Hey there, time traveller!
This article was published 13/5/2013 (1300 days ago), so information in it may no longer be current.
BRANDON -- Starting this fall, Brandon flyers will be able to hop on a WestJet flight at McGill Field.
WestJet's Encore service, using smaller 78-seat turboprops, will first take off from the Brandon airport on Sept. 3, 2013.
An "important and exciting" official announcement is scheduled for 1:30 p.m. at the Brandon airport this afternoon — but much of the information has already been posted to the WestJet website.
The city sent out multiple teasers this morning, inviting people to the Brandon Municipal Airport for the announcement. Well-placed sources also told the Brandon Sun that the announcement will be WestJet landing in the city.
Brandon has been trying to persuade WestJet to bring regular air service to the city, ever since the airline announced its new Encore regional service last year.
Brandon was one of the communities that presented a business case to WestJet last June. The creative pitch included identification tags with phrases linked to Brandon, postcards with Brandon landscape and streetscape scenes, fake boarding passes to Brandon in a WestJet envelope and a mockup of a WestJet airline magazine.
As part of Brandon’s major push to woo WestJet, a petition was also launched, which garnered more than 10,000 signatures.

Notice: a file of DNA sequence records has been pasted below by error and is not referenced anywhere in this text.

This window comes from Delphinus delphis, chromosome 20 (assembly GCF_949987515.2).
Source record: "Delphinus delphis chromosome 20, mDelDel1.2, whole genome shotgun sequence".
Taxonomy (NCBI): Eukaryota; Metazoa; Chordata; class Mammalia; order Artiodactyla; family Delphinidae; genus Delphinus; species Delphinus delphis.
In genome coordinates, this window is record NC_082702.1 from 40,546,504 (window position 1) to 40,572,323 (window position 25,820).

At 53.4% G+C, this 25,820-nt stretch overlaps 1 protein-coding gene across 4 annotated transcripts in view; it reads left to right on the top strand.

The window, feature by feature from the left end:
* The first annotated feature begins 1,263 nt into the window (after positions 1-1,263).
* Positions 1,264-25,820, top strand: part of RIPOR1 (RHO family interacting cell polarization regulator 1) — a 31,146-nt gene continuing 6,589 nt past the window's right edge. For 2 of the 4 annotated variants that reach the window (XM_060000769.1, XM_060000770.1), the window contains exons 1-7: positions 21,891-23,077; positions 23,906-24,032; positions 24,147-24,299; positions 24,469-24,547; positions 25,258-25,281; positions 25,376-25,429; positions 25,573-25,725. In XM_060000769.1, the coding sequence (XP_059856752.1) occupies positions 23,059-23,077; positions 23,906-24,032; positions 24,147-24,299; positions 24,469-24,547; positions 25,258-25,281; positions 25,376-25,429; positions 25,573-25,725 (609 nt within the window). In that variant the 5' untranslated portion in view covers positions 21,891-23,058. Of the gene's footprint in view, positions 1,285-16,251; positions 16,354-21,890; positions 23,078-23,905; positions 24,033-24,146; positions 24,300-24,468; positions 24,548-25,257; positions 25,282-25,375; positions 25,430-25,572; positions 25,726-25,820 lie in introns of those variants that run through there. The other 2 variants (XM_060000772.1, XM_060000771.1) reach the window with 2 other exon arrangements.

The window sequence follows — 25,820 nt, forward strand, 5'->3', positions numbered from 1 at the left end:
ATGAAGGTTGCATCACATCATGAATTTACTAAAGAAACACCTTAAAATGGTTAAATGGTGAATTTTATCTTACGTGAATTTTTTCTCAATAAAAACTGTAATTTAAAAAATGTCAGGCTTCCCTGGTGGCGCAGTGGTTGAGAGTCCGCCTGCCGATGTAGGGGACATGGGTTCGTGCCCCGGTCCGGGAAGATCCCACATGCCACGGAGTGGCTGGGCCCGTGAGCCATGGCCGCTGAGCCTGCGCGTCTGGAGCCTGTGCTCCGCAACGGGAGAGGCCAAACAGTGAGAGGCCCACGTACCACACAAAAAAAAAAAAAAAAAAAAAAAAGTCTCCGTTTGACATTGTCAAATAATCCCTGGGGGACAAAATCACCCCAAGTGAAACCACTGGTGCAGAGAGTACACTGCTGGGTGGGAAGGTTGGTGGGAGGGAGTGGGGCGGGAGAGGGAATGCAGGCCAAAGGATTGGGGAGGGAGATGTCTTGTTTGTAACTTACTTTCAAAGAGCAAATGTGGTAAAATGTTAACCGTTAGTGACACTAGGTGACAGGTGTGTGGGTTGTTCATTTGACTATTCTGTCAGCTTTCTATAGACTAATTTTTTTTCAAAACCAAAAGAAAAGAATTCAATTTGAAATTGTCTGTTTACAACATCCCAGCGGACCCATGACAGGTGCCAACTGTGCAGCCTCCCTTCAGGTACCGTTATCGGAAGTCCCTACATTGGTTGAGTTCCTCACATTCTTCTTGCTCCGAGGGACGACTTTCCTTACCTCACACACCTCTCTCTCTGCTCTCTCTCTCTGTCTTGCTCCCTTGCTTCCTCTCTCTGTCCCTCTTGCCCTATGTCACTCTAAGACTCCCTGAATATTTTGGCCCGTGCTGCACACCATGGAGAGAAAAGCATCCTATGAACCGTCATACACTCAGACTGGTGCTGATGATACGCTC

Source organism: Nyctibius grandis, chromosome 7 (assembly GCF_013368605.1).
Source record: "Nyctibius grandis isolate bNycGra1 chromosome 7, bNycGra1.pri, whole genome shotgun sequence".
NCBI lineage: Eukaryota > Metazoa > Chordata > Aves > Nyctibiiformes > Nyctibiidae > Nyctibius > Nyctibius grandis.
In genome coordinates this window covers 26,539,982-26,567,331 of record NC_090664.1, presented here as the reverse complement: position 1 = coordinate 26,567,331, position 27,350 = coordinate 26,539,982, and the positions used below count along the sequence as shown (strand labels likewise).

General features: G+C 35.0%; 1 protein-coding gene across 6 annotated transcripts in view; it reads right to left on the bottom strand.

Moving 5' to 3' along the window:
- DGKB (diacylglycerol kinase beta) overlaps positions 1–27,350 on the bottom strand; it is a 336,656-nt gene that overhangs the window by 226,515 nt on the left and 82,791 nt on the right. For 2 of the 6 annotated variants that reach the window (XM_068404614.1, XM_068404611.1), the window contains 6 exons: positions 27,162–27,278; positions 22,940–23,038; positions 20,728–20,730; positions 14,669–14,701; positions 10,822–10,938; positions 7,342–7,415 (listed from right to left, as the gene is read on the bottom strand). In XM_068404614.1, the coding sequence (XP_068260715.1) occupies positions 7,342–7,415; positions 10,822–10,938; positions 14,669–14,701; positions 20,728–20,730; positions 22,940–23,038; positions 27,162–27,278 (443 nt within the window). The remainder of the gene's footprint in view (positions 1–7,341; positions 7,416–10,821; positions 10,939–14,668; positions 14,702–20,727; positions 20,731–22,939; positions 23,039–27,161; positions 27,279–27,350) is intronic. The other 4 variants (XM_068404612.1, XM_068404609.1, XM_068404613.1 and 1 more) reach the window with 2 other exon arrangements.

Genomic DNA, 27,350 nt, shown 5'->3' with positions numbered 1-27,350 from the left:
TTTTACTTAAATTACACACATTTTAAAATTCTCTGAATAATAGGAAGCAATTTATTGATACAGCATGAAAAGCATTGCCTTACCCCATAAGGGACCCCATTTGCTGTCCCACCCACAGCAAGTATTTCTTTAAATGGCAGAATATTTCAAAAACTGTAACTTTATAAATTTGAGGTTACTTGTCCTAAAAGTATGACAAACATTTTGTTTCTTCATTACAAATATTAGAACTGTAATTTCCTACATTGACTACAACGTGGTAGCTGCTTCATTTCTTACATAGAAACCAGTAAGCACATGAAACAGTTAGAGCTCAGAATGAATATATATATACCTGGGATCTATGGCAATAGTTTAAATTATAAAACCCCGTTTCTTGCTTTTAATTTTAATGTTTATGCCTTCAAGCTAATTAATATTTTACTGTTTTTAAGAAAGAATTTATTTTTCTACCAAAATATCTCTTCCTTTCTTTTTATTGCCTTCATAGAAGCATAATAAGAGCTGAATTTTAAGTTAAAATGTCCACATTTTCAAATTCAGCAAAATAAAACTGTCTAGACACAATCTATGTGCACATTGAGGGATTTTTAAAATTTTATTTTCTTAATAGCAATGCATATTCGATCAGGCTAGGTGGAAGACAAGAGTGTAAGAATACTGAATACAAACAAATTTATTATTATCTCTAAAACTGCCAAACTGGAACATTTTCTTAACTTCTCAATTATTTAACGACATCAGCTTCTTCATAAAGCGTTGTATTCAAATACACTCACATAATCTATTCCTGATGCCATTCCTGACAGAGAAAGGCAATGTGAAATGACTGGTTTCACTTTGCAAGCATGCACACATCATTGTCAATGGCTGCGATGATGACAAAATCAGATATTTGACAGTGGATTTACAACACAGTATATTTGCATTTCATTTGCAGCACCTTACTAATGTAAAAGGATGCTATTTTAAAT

In February, however, WestJet announced that the first new cities serviced by Encore would be Fort St. John and Nanaimo, B.C.
Despite the fact that Brandon wasn't on the first list, civic boosters didn't lose hope — hopes that grew when WestJet recently signed on to be an official sponsor of the Manitoba Summer Fair.
The airline will take delivery of its first two Canadian-built, 78-seat Bombardier Q400 turboprop aircraft in June and add five more by the end of the year. WestJet has firm orders for a total of 20 Q400s and options for an additional 25 over the next six years.
Expansion to new airports is dependant on when WestJet receives those planes, the airline has said.
The smaller planes may also have only a single flight attendant instead of the two that passengers would normally expect.
Earlier this month, Transport Canada granted WestJet an exemption to allow the airline to use a ratio of one flight attendant for every 50 passenger seats onboard an aircraft.
Regulations currently require one flight attendant for every 40 passengers on board an aircraft. However, for certain aircraft configured with up to 50 passenger seats, only one flight attendant is required.
Transport Canada said the exemption brings WestJet in line with other international standards including airlines based in the United States that fly to and from Canada with the same ratio.
Last week, the airline posted a first-quarter profit of $91.1 million during the first three months of 2013, up from $68.3 million in the same 2012 period.